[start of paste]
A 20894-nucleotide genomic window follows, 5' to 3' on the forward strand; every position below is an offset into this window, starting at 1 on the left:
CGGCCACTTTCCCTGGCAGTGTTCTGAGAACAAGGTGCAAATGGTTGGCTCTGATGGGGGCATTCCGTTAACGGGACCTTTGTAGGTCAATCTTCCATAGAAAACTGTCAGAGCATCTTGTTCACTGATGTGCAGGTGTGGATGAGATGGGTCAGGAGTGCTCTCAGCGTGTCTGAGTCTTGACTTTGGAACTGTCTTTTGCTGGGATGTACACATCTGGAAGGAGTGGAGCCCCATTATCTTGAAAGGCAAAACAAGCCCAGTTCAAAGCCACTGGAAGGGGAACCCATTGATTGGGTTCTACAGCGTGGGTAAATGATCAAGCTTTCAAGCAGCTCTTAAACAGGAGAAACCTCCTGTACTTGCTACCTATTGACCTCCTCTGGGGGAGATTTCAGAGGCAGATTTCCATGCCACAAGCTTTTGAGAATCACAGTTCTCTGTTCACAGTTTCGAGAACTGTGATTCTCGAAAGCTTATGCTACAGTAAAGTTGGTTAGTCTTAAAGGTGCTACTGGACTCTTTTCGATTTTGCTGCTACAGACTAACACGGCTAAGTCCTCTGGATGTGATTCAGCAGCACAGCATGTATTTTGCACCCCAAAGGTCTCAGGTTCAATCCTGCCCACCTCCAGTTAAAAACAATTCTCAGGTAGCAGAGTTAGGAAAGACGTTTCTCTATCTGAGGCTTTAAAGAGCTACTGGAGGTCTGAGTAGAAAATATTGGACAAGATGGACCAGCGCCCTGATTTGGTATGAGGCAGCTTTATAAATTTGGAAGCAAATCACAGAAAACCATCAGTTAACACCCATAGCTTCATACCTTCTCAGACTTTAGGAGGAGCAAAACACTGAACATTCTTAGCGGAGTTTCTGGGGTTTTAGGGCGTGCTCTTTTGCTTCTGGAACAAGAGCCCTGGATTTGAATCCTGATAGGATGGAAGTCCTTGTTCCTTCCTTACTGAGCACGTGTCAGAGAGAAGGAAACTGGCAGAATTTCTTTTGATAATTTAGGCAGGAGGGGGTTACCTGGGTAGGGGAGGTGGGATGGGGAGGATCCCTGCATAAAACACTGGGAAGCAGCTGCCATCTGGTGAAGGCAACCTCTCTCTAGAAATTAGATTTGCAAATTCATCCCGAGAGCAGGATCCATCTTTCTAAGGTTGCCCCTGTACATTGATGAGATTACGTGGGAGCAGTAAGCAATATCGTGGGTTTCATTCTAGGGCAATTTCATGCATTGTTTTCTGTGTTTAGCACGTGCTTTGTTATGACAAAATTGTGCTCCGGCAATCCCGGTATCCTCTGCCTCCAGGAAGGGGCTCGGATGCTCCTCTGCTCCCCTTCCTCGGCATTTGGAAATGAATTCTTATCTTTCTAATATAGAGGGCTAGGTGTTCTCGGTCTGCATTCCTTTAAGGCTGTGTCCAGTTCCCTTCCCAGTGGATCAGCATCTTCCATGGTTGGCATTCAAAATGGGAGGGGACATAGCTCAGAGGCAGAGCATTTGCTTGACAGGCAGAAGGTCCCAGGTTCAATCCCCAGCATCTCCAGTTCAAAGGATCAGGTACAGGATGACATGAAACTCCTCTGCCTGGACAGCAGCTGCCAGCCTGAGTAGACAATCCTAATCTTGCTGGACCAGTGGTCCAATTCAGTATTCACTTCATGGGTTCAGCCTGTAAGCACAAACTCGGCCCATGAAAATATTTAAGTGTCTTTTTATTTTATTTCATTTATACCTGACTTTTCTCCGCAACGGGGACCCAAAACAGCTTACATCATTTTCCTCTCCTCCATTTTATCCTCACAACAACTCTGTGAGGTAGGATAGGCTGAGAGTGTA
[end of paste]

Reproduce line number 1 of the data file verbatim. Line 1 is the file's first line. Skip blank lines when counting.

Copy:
A 20894-nucleotide genomic window follows, 5' to 3' on the forward strand; every position below is an offset into this window, starting at 1 on the left: